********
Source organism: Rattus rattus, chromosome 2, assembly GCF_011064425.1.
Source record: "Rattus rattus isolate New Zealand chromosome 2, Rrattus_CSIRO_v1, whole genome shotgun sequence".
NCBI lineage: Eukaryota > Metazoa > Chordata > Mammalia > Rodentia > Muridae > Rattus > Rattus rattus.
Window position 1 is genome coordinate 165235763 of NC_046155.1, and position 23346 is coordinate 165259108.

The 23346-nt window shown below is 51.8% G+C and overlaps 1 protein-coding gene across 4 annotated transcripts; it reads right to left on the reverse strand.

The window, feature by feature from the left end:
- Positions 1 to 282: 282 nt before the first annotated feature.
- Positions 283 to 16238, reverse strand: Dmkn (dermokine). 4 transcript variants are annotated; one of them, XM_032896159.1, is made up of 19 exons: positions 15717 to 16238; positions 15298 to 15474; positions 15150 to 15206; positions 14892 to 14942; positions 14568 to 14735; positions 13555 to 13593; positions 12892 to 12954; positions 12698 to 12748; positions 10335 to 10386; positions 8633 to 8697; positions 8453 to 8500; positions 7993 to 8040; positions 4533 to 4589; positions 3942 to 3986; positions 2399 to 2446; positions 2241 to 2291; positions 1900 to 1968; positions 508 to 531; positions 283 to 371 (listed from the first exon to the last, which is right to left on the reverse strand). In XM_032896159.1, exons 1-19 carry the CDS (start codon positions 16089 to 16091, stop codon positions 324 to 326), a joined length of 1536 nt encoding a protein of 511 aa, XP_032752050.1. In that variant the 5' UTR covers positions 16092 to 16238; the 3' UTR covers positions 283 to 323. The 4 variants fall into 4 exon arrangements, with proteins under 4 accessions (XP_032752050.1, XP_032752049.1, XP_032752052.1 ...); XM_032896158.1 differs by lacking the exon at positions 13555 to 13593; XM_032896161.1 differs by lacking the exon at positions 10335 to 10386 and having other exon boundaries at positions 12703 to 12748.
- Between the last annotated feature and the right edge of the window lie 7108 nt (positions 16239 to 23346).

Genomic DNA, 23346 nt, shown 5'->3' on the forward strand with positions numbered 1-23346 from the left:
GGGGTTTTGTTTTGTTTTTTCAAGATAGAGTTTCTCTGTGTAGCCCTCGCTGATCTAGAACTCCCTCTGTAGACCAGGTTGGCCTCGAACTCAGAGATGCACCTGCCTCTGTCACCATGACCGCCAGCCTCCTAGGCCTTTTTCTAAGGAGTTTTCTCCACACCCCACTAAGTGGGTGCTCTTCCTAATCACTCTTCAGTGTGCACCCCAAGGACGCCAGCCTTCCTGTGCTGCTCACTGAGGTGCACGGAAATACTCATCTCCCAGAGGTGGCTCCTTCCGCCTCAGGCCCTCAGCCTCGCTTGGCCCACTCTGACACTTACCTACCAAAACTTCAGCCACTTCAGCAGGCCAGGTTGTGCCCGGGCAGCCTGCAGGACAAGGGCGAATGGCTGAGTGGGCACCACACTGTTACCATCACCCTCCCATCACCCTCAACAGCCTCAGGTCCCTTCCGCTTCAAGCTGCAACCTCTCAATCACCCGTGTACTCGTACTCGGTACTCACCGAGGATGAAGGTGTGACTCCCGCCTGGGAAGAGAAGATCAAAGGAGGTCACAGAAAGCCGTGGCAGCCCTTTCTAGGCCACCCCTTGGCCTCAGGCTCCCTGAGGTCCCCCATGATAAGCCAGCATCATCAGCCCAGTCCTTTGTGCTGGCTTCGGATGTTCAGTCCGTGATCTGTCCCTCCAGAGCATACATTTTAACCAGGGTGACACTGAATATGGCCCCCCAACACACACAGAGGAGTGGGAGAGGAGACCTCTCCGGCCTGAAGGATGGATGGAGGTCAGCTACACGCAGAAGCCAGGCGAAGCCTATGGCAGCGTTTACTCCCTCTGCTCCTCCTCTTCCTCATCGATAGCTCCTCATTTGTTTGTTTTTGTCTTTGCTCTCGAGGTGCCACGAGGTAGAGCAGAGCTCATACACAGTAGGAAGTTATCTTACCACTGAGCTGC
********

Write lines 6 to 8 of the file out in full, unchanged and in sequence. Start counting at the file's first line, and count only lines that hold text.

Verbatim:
The window, feature by feature from the left end:
- Positions 1 to 282: 282 nt before the first annotated feature.
- Positions 283 to 16238, reverse strand: Dmkn (dermokine). 4 transcript variants are annotated; one of them, XM_032896159.1, is made up of 19 exons: positions 15717 to 16238; positions 15298 to 15474; positions 15150 to 15206; positions 14892 to 14942; positions 14568 to 14735; positions 13555 to 13593; positions 12892 to 12954; positions 12698 to 12748; positions 10335 to 10386; positions 8633 to 8697; positions 8453 to 8500; positions 7993 to 8040; positions 4533 to 4589; positions 3942 to 3986; positions 2399 to 2446; positions 2241 to 2291; positions 1900 to 1968; positions 508 to 531; positions 283 to 371 (listed from the first exon to the last, which is right to left on the reverse strand). In XM_032896159.1, exons 1-19 carry the CDS (start codon positions 16089 to 16091, stop codon positions 324 to 326), a joined length of 1536 nt encoding a protein of 511 aa, XP_032752050.1. In that variant the 5' UTR covers positions 16092 to 16238; the 3' UTR covers positions 283 to 323. The 4 variants fall into 4 exon arrangements, with proteins under 4 accessions (XP_032752050.1, XP_032752049.1, XP_032752052.1 ...); XM_032896158.1 differs by lacking the exon at positions 13555 to 13593; XM_032896161.1 differs by lacking the exon at positions 10335 to 10386 and having other exon boundaries at positions 12703 to 12748.